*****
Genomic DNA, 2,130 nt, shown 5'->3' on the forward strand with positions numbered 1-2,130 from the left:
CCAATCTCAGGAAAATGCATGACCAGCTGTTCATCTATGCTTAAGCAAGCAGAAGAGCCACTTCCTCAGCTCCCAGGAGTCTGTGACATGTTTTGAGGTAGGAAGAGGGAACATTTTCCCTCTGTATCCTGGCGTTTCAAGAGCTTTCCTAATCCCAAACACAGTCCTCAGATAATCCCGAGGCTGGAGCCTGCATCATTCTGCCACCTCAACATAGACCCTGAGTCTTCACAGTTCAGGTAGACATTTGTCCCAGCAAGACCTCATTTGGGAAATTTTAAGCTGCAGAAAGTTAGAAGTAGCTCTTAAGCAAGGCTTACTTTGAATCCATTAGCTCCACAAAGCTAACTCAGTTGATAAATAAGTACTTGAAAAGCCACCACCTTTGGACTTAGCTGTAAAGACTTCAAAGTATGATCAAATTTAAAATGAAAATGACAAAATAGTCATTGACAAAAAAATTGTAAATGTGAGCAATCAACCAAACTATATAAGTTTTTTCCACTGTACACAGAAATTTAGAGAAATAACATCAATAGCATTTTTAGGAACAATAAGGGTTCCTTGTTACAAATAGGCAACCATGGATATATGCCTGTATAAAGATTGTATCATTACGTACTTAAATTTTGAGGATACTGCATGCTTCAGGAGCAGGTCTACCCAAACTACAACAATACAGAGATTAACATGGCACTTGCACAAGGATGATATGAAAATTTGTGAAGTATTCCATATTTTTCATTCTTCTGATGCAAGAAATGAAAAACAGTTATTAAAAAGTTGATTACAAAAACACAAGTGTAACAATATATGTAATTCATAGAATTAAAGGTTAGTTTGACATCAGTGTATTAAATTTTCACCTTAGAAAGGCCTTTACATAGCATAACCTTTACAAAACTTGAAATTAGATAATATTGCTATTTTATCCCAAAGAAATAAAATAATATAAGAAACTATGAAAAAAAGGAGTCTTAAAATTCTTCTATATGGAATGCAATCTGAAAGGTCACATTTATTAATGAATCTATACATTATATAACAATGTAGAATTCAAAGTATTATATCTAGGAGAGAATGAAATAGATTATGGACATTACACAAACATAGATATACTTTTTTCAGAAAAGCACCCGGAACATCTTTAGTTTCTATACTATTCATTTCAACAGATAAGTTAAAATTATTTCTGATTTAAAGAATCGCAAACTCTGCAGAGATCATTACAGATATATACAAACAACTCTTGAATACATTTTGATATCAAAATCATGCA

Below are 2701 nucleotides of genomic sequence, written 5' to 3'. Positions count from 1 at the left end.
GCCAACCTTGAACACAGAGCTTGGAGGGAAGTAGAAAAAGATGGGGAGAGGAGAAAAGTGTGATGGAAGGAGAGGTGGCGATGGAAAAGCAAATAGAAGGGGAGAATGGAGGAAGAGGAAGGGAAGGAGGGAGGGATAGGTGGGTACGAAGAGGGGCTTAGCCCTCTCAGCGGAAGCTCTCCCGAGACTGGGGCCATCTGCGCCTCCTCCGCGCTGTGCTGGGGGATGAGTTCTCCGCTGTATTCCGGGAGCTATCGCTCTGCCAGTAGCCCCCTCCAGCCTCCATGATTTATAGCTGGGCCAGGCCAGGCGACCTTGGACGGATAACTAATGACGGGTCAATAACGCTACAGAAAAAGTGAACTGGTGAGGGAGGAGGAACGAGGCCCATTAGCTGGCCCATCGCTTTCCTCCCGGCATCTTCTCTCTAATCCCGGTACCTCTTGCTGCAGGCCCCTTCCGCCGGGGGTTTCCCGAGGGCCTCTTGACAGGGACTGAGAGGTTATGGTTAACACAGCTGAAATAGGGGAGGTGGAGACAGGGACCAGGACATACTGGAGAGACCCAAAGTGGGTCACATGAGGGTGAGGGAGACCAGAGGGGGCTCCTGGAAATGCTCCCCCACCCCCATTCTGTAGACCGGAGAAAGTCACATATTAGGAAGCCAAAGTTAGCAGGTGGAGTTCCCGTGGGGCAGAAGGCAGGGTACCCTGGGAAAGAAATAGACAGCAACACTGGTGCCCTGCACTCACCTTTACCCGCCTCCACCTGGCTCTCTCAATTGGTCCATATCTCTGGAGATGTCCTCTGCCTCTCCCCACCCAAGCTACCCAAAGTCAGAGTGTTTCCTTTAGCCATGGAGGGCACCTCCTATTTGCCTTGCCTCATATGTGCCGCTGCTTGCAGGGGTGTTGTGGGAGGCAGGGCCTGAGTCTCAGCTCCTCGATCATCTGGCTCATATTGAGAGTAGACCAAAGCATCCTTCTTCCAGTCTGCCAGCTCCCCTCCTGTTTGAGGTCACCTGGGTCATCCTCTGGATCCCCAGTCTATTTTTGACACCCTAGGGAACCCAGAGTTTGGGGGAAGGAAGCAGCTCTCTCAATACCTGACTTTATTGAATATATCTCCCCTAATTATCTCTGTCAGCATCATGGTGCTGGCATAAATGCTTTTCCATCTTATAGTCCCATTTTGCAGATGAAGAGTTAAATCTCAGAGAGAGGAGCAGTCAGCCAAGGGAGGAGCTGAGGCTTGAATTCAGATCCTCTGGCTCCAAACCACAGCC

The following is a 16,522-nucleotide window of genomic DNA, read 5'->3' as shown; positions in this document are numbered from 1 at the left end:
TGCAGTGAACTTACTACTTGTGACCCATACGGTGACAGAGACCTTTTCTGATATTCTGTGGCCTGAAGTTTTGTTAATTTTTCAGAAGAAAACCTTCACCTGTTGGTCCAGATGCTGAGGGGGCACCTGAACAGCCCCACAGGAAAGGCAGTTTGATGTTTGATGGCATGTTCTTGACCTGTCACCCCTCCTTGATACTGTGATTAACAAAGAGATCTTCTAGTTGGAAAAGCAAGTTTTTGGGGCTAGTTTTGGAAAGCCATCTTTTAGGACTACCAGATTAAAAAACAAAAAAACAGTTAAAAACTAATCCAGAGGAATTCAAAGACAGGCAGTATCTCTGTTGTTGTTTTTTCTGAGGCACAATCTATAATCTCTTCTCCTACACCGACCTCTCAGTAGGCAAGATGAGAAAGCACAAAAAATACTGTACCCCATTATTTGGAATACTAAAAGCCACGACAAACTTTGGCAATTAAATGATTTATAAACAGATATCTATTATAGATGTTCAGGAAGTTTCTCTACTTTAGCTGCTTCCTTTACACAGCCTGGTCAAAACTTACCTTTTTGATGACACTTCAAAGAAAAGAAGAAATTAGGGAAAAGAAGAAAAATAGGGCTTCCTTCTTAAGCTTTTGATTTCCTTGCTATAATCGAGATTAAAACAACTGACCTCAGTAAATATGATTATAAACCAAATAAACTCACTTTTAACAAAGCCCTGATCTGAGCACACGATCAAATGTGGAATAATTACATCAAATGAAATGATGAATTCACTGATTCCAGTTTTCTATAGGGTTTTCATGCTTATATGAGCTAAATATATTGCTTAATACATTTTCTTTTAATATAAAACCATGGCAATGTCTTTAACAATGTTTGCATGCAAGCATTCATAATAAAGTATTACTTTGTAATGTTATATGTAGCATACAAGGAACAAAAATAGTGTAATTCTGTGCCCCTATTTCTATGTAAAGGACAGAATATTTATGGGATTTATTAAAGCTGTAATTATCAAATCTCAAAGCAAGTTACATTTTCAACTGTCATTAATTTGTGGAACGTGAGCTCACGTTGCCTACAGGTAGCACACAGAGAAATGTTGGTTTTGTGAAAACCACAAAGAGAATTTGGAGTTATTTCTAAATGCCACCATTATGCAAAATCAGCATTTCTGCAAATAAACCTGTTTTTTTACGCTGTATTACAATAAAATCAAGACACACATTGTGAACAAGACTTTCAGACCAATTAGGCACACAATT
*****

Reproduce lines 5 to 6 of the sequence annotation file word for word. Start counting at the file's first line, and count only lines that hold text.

The following is a 16,522-nucleotide window of genomic DNA, read 5'->3' as shown; positions in this document are numbered from 1 at the left end:
TGCAGTGAACTTACTACTTGTGACCCATACGGTGACAGAGACCTTTTCTGATATTCTGTGGCCTGAAGTTTTGTTAATTTTTCAGAAGAAAACCTTCACCTGTTGGTCCAGATGCTGAGGGGGCACCTGAACAGCCCCACAGGAAAGGCAGTTTGATGTTTGATGGCATGTTCTTGACCTGTCACCCCTCCTTGATACTGTGATTAACAAAGAGATCTTCTAGTTGGAAAAGCAAGTTTTTGGGGCTAGTTTTGGAAAGCCATCTTTTAGGACTACCAGATTAAAAAACAAAAAAACAGTTAAAAACTAATCCAGAGGAATTCAAAGACAGGCAGTATCTCTGTTGTTGTTTTTTCTGAGGCACAATCTATAATCTCTTCTCCTACACCGACCTCTCAGTAGGCAAGATGAGAAAGCACAAAAAATACTGTACCCCATTATTTGGAATACTAAAAGCCACGACAAACTTTGGCAATTAAATGATTTATAAACAGATATCTATTATAGATGTTCAGGAAGTTTCTCTACTTTAGCTGCTTCCTTTACACAGCCTGGTCAAAACTTACCTTTTTGATGACACTTCAAAGAAAAGAAGAAATTAGGGAAAAGAAGAAAAATAGGGCTTCCTTCTTAAGCTTTTGATTTCCTTGCTATAATCGAGATTAAAACAACTGACCTCAGTAAATATGATTATAAACCAAATAAACTCACTTTTAACAAAGCCCTGATCTGAGCACACGATCAAATGTGGAATAATTACATCAAATGAAATGATGAATTCACTGATTCCAGTTTTCTATAGGGTTTTCATGCTTATATGAGCTAAATATATTGCTTAATACATTTTCTTTTAATATAAAACCATGGCAATGTCTTTAACAATGTTTGCATGCAAGCATTCATAATAAAGTATTACTTTGTAATGTTATATGTAGCATACAAGGAACAAAAATAGTGTAATTCTGTGCCCCTATTTCTATGTAAAGGACAGAATATTTATGGGATTTATTAAAGCTGTAATTATCAAATCTCAAAGCAAGTTACATTTTCAACTGTCATTAATTTGTGGAACGTGAGCTCACGTTGCCTACAGGTAGCACACAGAGAAATGTTGGTTTTGTGAAAACCACAAAGAGAATTTGGAGTTATTTCTAAATGCCACCATTATGCAAAATCAGCATTTCTGCAAATAAACCTGTTTTTTTACGCTGTATTACAATAAAATCAAGACACACATTGTGAACAAGACTTTCAGACCAATTAGGCACACAATT